Housing Justice launches new Night Shelter Quality Mark

By agency reporter
June 16, 2014

Housing Justice has launched a new national good practice standard for Night Shelters, the Housing Justice Quality Mark at Carrs Lane Church in Birmingham.

The launch is part of the Housing Justice Roadshow, organised in partnership with Thrive Together in Birmingham and the Birmingham Christian Homeless Forum. The 12 June event brought together churches, charities, the local authority and others concerned about rising homelessness and housing need, both nationally and in Birmingham.

The roadshow is the second in a series of regional events led by Housing Justice, the national voice of Christian concern on homelessness and housing need.

The new HJQM sets out standards of good practice, including risk assessment, health and safety, training for volunteers, and partnership working. The HJQM will make sure that shelters operate safely and work in partnership with others to respond effectively to the needs of their homeless guests. The HJQM has already been piloted across several shelters.

Juli Thomson, Coordinator of Bradford Inn Churches said: “We welcomed the chance to be part of the Quality Mark pilot. As an established shelter with good practice we were keen to have outside support to review our policies and procedures. As a result of our measures adhering to the Quality Mark our central insurance policy premium has now been reduced. I would encourage other shelters to get involved in the scheme. It highlights the strengths of the excellent work we all do and supports areas where we feel we might need improvement.”

The HJQM is for both new and existing shelters. It is applicable for winter shelters and year round shelters, and those commissioned under Severe Weather Emergency Protocol (SWEP) which open when the temperature drops below zero. It will be rolled out initially in England, but it is hoped to transfer the methodology to shelters in Wales, Scotland and Northern Ireland.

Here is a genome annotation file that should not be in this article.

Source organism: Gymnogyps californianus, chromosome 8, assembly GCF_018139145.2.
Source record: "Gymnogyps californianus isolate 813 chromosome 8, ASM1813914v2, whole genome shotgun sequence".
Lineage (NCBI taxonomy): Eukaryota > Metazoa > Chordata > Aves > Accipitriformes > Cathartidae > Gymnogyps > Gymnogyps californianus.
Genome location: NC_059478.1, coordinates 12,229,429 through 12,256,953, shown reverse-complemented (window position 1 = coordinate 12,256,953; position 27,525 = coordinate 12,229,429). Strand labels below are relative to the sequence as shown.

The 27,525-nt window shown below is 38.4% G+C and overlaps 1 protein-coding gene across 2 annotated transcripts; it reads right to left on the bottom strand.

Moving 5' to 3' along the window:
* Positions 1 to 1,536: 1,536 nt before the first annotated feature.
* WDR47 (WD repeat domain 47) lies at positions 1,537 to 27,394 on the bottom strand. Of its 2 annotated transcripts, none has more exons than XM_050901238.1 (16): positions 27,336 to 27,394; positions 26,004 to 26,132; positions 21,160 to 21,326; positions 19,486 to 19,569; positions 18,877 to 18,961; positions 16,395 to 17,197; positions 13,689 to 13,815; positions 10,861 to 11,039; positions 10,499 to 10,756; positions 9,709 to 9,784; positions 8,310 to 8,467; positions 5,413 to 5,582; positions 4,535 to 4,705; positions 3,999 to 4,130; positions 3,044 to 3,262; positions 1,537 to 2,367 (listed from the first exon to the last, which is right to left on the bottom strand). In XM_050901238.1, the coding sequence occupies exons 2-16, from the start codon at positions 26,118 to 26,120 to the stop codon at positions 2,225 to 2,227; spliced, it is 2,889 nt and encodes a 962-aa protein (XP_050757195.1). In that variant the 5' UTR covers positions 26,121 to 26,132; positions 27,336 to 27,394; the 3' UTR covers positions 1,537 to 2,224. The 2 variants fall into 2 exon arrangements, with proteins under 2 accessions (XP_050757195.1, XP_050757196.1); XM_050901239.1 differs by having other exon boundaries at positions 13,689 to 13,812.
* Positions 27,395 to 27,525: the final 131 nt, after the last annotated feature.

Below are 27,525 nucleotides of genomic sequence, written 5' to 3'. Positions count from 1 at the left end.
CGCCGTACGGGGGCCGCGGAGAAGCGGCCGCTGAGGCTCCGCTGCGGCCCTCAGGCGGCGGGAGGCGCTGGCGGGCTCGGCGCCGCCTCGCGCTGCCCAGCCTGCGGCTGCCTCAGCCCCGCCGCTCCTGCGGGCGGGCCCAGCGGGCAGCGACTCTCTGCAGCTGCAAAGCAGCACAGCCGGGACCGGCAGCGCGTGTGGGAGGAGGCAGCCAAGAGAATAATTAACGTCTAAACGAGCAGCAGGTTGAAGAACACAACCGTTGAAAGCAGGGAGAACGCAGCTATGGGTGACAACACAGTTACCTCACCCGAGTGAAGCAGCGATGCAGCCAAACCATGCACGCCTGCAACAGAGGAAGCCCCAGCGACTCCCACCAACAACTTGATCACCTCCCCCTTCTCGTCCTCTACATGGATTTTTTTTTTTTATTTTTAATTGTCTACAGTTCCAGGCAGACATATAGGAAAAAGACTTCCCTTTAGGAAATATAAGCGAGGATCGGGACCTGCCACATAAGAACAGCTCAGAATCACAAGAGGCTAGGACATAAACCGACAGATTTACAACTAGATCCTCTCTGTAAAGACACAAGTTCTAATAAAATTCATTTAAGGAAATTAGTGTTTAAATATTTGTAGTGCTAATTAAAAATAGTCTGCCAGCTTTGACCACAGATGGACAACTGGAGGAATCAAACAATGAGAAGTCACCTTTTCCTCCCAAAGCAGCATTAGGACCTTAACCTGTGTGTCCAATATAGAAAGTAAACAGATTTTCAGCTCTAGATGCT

Gary Messenger. Head of Strategy and Partnerships, Homeless Link commented: “Church Night Shelters play an integral role in providing a safety net for homeless and vulnerable people. Many provide that additional vital link, especially when working closely with the local outreach teams and hostels and other supported housing projects, in helping people move away from homelessness completely. I am really excited about the new Housing Justice Night Shelter Quality Mark, which includes this and I would hope all shelters sign up to it”

Robert White of Westminster City Council added: “As a rough sleeping services commissioner, I see real value in using the Housing Justice Quality Mark to build bridges between local authorities and high quality, non-commissioned services”

As well as the launch of the HJQM the Birmingham Roadshow also gives opportunity for church activists and others to discuss housing need and homelessness more broadly. It also includes practical sessions on setting up a new night shelter or mentoring and befriending service; developing new affordable housing and more.

Housing Justice CEO Alison Gelder said: “Our roadshows are all about mobilising churches to tackle homelessness and housing need in their communities. And the new HJ Quality Mark provides a standard of excellence for churches and others in meeting those needs safely and effectively.” Paul Reily, Housing Justice Shelter Liaison Coordinator added: “The Quality Mark brings together the best in thinking and action in the Night Shelter Network. It can’t help but make a positive impact on the standards that guests, volunteers and the wider community represented through Statutory Agencies can expect.”


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